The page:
United Kingdom

British Council

The British Council does not accredit TESOL courses. However, it does accredit language centres that teach English as a Second Language to international students.

Cambridge Assessment English

Recognized by Ofqual – Cambridge English, part of the University of Cambridge, offers the English language teaching qualification known as CELTA, one of the most well-known TEFL programs. CELTA courses are offered in accredited centres worldwide.

Ofqual – Office of Qualifications and Examinations Regulation

Ofqual is a “non-ministerial government department” which “regulates qualifications, examinations and assessments in England”. Ofqual regulates several ESL teacher training qualifications. If a qualification is regulated by Ofqual, its register will list the number of hours required, assessment methods, which level it maps to in the nation’s qualifications framework, and so on. You can compare up to three qualifications at a time.

Training Qualifications UK

Recognized by Ofqual – TQUK is an “Ofqual Awarding Organisation” which has existed since 2013. The TQUK LEVEL 5 Certificate in TEFL is one of a number of qualifications which they award. They also offer “endorsed” courses in various subjects. An “endorsed” course is not the same as “regulated” qualification. Read up on the difference at the TQUK website and read all course provider claims carefully to know what you’re getting.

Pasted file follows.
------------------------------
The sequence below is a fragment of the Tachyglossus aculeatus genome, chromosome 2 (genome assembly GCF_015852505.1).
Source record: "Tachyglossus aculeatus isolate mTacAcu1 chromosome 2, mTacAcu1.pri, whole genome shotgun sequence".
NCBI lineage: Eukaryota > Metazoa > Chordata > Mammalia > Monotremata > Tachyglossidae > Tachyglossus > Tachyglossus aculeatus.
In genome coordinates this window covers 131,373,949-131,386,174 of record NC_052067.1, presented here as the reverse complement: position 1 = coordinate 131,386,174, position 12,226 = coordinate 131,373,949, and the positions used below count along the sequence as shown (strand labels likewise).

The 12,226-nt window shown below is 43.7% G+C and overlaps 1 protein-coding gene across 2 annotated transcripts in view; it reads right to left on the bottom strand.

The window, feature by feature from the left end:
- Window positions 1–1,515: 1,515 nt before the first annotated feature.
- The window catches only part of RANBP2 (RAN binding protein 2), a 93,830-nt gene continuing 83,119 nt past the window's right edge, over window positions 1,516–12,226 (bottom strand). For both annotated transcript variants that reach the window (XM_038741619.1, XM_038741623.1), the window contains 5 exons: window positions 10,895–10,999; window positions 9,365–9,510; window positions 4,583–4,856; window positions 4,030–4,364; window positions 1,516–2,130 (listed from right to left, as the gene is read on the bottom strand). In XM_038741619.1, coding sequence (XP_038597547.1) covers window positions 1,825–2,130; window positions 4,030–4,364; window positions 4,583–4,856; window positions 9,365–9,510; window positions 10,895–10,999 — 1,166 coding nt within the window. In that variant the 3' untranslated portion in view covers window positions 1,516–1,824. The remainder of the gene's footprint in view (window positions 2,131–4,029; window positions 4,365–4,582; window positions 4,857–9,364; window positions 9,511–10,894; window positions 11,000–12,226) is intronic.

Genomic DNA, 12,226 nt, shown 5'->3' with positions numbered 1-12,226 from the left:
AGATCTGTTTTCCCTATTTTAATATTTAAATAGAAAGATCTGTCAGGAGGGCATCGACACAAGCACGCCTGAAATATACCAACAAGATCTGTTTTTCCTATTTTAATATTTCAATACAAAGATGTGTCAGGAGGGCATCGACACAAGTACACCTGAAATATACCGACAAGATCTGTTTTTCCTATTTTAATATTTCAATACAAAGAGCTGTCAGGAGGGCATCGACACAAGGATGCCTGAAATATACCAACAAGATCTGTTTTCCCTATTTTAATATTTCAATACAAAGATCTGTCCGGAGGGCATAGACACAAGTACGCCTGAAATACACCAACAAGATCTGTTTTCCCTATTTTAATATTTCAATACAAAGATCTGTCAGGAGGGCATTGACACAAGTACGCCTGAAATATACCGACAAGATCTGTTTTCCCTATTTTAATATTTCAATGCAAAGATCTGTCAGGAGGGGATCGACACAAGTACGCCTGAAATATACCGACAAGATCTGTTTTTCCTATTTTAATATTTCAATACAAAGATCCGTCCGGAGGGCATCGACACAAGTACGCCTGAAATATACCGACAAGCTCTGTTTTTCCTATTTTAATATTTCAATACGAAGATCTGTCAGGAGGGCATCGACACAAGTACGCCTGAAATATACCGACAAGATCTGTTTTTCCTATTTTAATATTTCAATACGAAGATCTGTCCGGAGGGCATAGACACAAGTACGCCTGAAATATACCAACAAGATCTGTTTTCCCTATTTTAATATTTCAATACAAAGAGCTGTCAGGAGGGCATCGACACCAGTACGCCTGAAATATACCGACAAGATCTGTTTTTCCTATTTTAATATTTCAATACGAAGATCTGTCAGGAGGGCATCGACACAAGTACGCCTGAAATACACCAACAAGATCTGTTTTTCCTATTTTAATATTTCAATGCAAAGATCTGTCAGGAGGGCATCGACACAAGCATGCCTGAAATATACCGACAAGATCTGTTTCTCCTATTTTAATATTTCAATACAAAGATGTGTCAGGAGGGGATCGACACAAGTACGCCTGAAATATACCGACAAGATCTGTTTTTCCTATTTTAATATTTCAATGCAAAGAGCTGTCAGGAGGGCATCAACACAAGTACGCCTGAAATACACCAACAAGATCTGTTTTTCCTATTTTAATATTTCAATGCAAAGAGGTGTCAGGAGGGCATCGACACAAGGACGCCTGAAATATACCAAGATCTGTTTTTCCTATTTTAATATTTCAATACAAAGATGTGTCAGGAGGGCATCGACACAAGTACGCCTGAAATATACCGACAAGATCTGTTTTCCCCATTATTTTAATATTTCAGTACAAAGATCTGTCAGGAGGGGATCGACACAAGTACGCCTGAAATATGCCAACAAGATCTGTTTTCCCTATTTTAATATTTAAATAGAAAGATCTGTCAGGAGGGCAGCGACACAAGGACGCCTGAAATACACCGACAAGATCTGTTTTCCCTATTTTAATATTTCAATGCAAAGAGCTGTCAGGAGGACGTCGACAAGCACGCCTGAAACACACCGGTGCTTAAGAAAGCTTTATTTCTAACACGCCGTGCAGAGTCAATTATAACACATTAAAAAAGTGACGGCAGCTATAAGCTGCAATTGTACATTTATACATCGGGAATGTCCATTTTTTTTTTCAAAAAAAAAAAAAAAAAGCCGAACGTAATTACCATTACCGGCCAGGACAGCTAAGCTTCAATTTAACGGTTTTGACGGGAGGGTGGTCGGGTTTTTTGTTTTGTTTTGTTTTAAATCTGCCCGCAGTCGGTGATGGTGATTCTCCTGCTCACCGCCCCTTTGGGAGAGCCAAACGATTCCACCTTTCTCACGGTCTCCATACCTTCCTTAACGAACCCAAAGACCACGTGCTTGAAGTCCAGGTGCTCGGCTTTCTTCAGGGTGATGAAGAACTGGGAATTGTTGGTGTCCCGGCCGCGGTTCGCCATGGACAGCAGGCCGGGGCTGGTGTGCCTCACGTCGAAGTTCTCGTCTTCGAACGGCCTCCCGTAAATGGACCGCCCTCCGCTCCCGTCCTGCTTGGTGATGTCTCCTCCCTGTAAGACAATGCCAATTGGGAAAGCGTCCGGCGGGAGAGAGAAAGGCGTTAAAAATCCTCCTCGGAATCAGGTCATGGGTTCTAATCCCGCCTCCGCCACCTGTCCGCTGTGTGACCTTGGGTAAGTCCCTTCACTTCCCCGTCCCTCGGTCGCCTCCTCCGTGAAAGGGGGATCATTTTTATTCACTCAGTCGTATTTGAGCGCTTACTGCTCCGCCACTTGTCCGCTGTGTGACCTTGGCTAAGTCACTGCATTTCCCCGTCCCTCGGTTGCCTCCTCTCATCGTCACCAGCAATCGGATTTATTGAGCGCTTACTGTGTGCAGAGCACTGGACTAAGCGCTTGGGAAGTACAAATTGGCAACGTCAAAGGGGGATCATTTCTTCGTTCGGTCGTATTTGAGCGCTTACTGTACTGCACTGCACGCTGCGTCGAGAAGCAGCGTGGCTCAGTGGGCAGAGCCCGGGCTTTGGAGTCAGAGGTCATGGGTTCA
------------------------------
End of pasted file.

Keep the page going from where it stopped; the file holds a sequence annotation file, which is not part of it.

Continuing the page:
Trinity College London

Recognized by Ofqual – Trinity College London offers an initial teacher qualification known as CertTESOL. The British Council accepts the CertTESOL qualification for teachers in schools that it accredits in the UK and abroad. CertTESOL courses are offered worldwide.

United States

ACCET – Accrediting Council for Continuing Education and Training

Recognized by USDE and CHEA  – ACCET describes itself as “a voluntary group of educational organizations affiliated for the purpose of improving continuing education and training”. To find all TEFL course providers in ACCET’s membership directory, search separately for ‘TEFL’, ‘TESOL’, and ‘CELTA’ in the “Program Name” field.

CHEA – Council for Higher Education Accreditation

CHEA is not a government organization, it refers to itself as the “Largest institutional higher education membership organization in the United States”. CHEA reviews and grants recognition to accrediting organizations in the United States. It also provides information resources about accreditation and separate directories of recognized programs, recognized institutions, and accreditors (both in the US and international).

DEAC – Distance Education Accrediting Commission

Recognized by USDE and CHEA – DEAC is a non-governmental, non-profit organization established in 1926 to accredit institutions that offer distance education at all levels. From 1994 to 2015, it was called the “Distance Education and Training Council”. When searching DEAC’s list of institutions, enter ‘TESOL’ and ‘teaching’ in the subject field separately to see all results.

USDE – U.S. Department of Education

In the US, government bodies do not accredit programs or institutions. However, the Department of Education “provides oversight over the postsecondary accreditation system” by recognizing accrediting institutions (accreditors).

Written by Karen Bee

Karen taught ESL in South Korea for seven years before returning to Canada.